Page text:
For NBC Sports, February will be a bit like Mardi Gras-one great big high followed by the downer of Lent. On Feb. 10, NBC showcased an ageless Michael Jordan in his return to the NBA All-Star Game. The Winter Olympics will continue through Feb. 24 and make the network a prime-time destination each night. Coming Feb. 17 is the biggest race of the booming Nascar: the Daytona 500.
And in a rarity for network sports these days, NBC says it will turn a profit-at least on the Olympics where it expects to earn $60 million to $75 million.
But after the Olympic flame goes out, what happens to the 75-year-old network's proud sports division? And whither the long-time face of NBC Sports: Bob Costas, the Olympic prime-time host?
After the NBA leaves in June, the network won't carry any of the three major sports. It will be without a World Series, Super Bowl or NBA Finals to use as a promotional platform for the first time in decades. Highlights left on the docket will be some prestigious golf and tennis events, horse racing's Triple Crown, a half-season of Nascar and Notre Dame football. Except for the Triple Crown, Costas appears regularly on none of those broadcasts.
The network does have the Olympics until 2008, but that comes every two years.
refused to budge
NBC lost the NBA to higher bidders ABC/ESPN and AOL Time Warner when it refused to budge off its proposal of a four-year, $1.3 billion deal, a figure the network deemed would allow it to operate in merely the break-even range. Since NBC remains firmly the top-rated net among the coveted 18-to-49-year-old audience, it saw no reason to take a loss on sports. "We're making smart decisions," says David Neal, who oversees production of the "NBA on NBC" broadcasts.
"I hate to lose major sports franchises like the NBA," says Philip Hurley, general manger of the NBC station in the Beaumont, Texas, market. "We do very well selling them to our local advertisers, but the other side of that coin is those fees are so exorbitant that if the network were to pay that price, the stations would end up having to help pay for it and so I support [NBC's] decision."
Come March, NBC executives will have to begin to map how to fill some 80 hours of programming on weekends that the NBA will leave behind.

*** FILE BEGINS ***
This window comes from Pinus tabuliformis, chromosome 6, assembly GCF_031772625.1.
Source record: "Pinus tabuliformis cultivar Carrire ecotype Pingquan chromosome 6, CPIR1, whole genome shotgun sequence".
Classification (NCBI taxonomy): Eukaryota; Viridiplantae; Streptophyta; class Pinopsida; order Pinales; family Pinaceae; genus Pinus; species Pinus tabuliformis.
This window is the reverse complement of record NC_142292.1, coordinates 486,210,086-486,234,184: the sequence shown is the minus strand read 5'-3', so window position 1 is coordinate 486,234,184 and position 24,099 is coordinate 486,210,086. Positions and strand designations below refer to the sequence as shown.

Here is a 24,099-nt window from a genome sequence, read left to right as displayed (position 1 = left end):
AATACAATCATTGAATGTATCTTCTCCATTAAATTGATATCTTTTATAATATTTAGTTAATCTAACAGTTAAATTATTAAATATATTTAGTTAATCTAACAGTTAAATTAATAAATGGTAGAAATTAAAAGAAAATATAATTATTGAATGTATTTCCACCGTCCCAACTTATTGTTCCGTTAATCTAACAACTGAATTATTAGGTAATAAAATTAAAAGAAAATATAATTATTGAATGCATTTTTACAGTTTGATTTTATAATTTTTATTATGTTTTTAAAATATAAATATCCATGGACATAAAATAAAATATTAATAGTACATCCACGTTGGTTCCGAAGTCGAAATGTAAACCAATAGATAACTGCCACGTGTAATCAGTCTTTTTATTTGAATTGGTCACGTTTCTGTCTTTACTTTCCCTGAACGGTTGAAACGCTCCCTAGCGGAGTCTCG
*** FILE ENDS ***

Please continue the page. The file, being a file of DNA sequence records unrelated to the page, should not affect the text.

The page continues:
"We have several months now to figure out exactly how the sports division will be defined post-NBA," says spokesman Kevin Sullivan.
And whether to find the dollars and opportunities to entice Costas to stay where he has been for more than 20 years. His contract expires shortly after the Olympics and Costas isn't likely to agree to stay at NBC simply to host the Olympics. Both ABC Sports/ESPN and AOL Time Warner, for which he hosts a show on HBO, are interested in hiring him. Costas' agent, Barry Frank of IMG, declined to comment.
Industry observers say single revenue streams of broadcast TV are unable to generate enough dollars to justify the cost of major sports rights fees. ABC/ESPN and AOL Time Warner can sell ads and garner subscriber fees.
"There is a transition from network to cable of sports, and the reality is the dual revenue stream business will ultimately be able to outbid a single revenue business for whatever they want to bid for," says Don Ohlmeyer, an ex-ABC and NBC exec.
NBC lost hundreds of millions on the NBA and Nascar last year. Ohlmeyer says when he ran NBC Sports from 1978-82, the division made some $50 million a year in a pre-cable world. By 1987, the year ESPN acquired part of the NFL package, the division lost $40 million.
"CBS still insists they make money on professional football," Ohlmeyer says. "That's Enron accounting."